Australian Newsagency Blog

A blog on issues affecting Australia's newsagents, media and small business generally.

Has Tatts overreached in dealing with franchisees on retail employee conditions?

Mark Fletcher
February 1st, 2019 · No Comments

Tatts appears to be demanding retailers adhere to employee terms that are not required by FairWork. I have seen them do this either not back down or take months to back down even after being shown that their demands on the retailer are considerably beyond the scope of the legal obligation of the newsagent employer.

The situation has come about because of the legislation the parliament passed following the 7-Eleven employee scandal. It was designed to protect employees in franchisees. As the Tatts / retailer falls under the definition of a franchise, Tatts has certain rights /. obligations under the legislation.

I would argue that Tatts has been overs jealous in actions of which I am aware and that they have issued formal breach like notices for matters that have no support in FairWork mandated obligations for employers.

The result is considerable stress for retailers, plus costs in dealing with what Tatts puts them through.

To avoid being caught in a Tatts created and managed stressful situation:

  1. Ensure you pay everyone according to the award.
  2. Provide a complete payslip for every pay period, preferably directly out of a reputable accounting program.
  3. Pay on time.
  4. Have written time sheets.
  5. Do not pay employees in cash.
  6. Have your processes and records checked by your accountant or some other appropriately skilled person at least once a year.
  7. Treat family member employees as you would any employee.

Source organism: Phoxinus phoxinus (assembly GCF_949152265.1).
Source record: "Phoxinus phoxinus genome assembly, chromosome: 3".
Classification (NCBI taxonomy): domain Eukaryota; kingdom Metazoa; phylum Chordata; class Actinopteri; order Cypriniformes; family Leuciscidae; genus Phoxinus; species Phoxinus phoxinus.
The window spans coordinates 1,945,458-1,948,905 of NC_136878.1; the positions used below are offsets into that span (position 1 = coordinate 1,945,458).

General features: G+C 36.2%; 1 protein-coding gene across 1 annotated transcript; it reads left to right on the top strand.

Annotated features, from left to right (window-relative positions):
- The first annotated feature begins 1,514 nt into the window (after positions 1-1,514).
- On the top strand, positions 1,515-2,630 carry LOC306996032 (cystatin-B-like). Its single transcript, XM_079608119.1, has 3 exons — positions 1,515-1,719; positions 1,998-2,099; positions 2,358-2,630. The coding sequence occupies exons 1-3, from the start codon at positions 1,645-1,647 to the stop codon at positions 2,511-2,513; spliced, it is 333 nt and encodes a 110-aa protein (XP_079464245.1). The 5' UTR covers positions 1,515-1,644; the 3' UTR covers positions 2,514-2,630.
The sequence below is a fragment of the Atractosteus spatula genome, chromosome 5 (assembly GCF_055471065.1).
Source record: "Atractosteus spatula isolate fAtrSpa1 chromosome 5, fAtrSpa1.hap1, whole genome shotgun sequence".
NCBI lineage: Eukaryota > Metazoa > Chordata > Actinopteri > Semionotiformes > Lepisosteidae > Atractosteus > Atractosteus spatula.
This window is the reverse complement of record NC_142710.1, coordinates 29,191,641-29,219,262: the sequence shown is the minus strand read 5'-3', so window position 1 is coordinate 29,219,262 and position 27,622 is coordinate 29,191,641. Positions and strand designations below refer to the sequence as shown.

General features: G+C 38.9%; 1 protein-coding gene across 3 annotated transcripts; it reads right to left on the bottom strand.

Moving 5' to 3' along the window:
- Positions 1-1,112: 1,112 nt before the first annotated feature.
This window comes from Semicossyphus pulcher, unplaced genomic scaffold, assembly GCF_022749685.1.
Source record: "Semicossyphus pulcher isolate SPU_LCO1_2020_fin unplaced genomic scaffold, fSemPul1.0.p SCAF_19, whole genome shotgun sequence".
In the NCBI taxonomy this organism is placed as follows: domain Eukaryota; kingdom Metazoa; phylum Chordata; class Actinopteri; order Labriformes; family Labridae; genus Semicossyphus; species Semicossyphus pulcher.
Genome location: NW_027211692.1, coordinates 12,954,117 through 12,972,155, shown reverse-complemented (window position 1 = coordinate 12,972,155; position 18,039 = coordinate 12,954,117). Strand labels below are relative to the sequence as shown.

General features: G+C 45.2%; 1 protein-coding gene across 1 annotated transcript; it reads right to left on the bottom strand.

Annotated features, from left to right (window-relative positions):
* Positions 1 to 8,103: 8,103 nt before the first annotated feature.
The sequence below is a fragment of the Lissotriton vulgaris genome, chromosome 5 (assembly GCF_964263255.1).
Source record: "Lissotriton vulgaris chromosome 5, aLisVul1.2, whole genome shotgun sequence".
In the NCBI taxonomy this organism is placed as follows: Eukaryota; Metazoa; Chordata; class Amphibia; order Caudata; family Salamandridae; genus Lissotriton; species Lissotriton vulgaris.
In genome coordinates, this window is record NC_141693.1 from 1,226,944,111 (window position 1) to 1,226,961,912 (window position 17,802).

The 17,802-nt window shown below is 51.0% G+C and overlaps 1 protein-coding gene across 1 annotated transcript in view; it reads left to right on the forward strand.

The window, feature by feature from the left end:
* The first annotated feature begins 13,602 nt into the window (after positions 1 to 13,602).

A challenge with the Tatts approach is they will ask employees to complete a survey. One wrong answer to a misunderstood question could result in Tatts coming for you. This is why you need to be certain of your processes and be able to defend your position based on documentary evidence.

As I have written previously, the situation has come about because of the federal government passing vulnerable employee legislation following the 7-Eleven debacle. The Fair Work Ombudsman website sets the scene:

On 15 September 2017 the Fair Work Amendment (Protecting Vulnerable Workers) Act 2017 took effect. It makes the following changes to the Fair Work Act 2009external-icon.png (the Fair Work Act):

  • increase penalties for ‘serious contraventions’ of workplace laws

  • make it clear that employers can’t ask for ‘cashback’ from employees or prospective employees

  • increase penalties for breaches of record-keeping and pay slip obligations

  • employers who don’t meet record-keeping or pay slip obligations and can’t give a reasonable excuse will need to disprove wage claims made in a court (this is also referred to as a reverse onus of proof)

  • strengthen our powers to collect evidence in investigations

  • introduce new penalties for giving us false or misleading information, or hindering or obstructing our investigations.

Read what the Fair Work Ombudsman website has to say about franchisors that have a significant amount of influence or control over the business affairs of the franchisee:

These changes apply from 27 October 2017.

Franchisors and holding companies (a company that has control over subsidiary companies) can be held responsible if their franchisee or subsidiary doesn’t follow workplace laws about minimum entitlements, the National Employment Standards, awards, sham contracting, record-keeping and pay slips.

This will apply to franchisors that have a significant amount of influence or control over the business affairs of the franchisee.

Franchisors or holding companies could be liable for breaches or underpayments if:

  • they knew (or could have reasonably known) that a franchisee or subsidiary wasn’t following workplace laws
  • they didn’t take reasonable steps to prevent it.

We are working with franchisors, their advocate and advisers and will have more information in our Help for franchises section when the changes take effect.

Tatts is acting because of an understanding of that term – significant amount of influence or control over the business affairs of the franchisee.

I think  that in terms of tatts, they do have significant amount of influence or control over the business affairs of the franchisee.

There is plenty of advice online outlining the obligations for franchisors and organisations like Tatts outlets.


Category: Newsagency management

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